McCord also expressed reservations about the tuition cap only being placed on two universities. The original proposal could be seen as an attempt to improve university access at institutions in different parts of North Carolina, he said. Western Carolina and UNC Pembroke are on opposite sides of the state, but the bill would still affect fewer points on the map.

“This now looks a little bit more like an experiment than a plan,” McCord said. “Still, we’re not protesting here. We want to keep a careful watch on the risks.”

More concern came from Scott Hicks, an associate professor of English and chair of the Faculty Senate at UNC Pembroke. The tuition cap as it’s currently proposed could create a two-tiered system of higher education in North Carolina, he wrote in an email.

“If our peer faculty, staff, students and alumni at the HBCUs that have been dropped from this bill think it’s a bad idea, it’s hard to understand why it would be good for us, a historically Native institution, and like them a minority-serving institution,” Hicks wrote. “I’m afraid that without the ability to set our budgets, without the ability to set tuition and fees that fund high-quality faculty and programs and support services, we won’t be able to provide the education that our students deserve.”

UNC Pembroke Chancellor Robin Gary Cummings also laid out worries in a statement sent to the campus delivered Friday. The unintended consequences of the bill on the university’s value and brand are among them. So are worries about replacement funding in future years.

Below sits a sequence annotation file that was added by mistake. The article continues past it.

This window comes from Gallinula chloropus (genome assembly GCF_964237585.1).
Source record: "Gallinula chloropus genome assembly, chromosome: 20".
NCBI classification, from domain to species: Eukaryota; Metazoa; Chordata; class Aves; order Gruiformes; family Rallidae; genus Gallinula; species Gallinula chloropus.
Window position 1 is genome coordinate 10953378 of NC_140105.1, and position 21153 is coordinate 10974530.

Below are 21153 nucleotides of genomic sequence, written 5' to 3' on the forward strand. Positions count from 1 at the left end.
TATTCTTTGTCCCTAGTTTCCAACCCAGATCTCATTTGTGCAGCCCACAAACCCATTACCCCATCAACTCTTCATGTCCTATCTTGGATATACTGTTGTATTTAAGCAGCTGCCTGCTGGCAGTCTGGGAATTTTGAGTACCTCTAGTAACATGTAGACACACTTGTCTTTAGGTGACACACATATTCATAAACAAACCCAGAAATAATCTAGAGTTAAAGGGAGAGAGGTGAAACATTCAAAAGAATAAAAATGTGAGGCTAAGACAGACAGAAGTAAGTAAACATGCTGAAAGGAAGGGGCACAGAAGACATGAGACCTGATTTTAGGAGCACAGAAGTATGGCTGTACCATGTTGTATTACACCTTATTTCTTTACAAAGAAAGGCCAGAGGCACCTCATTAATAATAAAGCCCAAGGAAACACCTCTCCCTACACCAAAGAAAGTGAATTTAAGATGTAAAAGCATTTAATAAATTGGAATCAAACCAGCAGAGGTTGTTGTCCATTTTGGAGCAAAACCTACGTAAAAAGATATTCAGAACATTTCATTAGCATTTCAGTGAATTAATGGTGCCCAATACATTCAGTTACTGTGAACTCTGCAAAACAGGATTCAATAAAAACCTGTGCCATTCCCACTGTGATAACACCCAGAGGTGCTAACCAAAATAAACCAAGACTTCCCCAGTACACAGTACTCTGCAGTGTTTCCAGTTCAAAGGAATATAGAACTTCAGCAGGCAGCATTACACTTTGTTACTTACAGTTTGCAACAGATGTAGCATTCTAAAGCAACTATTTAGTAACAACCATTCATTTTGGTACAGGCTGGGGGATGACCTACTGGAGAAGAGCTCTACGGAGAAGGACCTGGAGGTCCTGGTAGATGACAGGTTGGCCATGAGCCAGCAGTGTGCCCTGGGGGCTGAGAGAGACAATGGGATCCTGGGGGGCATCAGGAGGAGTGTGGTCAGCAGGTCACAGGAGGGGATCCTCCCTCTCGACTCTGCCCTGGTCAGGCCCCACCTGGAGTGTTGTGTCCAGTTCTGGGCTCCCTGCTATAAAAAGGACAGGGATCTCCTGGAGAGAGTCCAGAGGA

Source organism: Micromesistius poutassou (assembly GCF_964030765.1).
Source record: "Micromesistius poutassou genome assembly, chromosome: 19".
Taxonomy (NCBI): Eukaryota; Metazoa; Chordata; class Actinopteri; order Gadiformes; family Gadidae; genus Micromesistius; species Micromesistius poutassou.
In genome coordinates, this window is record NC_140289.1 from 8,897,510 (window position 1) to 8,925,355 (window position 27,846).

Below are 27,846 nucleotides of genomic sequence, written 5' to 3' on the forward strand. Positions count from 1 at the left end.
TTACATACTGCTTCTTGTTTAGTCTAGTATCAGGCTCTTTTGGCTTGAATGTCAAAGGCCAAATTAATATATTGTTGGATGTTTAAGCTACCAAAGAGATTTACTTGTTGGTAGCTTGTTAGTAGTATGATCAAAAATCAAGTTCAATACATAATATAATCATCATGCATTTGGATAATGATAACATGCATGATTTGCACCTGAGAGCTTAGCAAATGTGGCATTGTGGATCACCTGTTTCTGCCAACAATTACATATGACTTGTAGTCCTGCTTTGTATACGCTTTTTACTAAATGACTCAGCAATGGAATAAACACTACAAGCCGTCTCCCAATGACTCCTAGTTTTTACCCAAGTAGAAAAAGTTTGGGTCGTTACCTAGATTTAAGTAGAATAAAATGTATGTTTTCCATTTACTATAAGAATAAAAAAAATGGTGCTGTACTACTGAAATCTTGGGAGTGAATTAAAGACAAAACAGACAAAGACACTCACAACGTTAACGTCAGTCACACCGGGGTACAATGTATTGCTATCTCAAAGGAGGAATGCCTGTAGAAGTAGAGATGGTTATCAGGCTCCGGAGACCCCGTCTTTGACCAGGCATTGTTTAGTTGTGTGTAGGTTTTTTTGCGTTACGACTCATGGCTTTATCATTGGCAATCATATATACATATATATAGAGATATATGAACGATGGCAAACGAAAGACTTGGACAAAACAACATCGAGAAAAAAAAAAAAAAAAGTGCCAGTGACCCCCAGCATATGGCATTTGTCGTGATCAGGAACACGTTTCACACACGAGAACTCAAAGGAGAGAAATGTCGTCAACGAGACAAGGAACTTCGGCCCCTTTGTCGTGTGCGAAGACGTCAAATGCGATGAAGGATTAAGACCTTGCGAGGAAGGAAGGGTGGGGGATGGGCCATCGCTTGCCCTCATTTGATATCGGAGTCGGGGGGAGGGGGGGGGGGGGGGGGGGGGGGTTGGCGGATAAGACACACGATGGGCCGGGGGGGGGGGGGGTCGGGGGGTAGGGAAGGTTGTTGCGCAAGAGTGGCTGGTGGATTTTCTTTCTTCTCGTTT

“UNCP would not support any proposal that reduces tuition without a provision to replace the lost revenue,” Cummings’s statement said. “An amendment passed today calls for additional state funding to cover the cost of a tuition revenue loss resulting from enactment of the North Carolina Promise Tuition Plan. We are aware of the inability of the present General Assembly to financially commit future legislatures.”

Cummings also pointed out that a provision calling for the evaluation of name changes at universities had been eliminated. That provision had been seen by some as an attack on institutions’ historical identity.

If the legislation passes, faculty members also wondered why students would enroll at universities with pending tuition cuts this fall instead of taking a gap year and starting in the fall of 2018 at a much lower rate. And they voiced concern about the precedent of having legislators, not the UNC system’s Board of Governors, setting tuition.

Another point of concern across the system is a provision that would have student fees cut at each state institution by 5 percent in 2018. The reduction, which would be below 2016 numbers, would be followed by a 3 percent annual cap on subsequent fee increases under language current as of Friday.

Stephen Leonard, a professor of political science at the University of North Carolina at Chapel Hill and the chairman of the UNC system’s Faculty Assembly, said that cut could eat into a fee recently approved to cover a campus security increase tied to Title IX compliance.

“The fees are still a problem, because it is going to put a pinch on services provided for students, including, perhaps most significantly, the campus security provisions that were approved by the board last year,” Leonard said.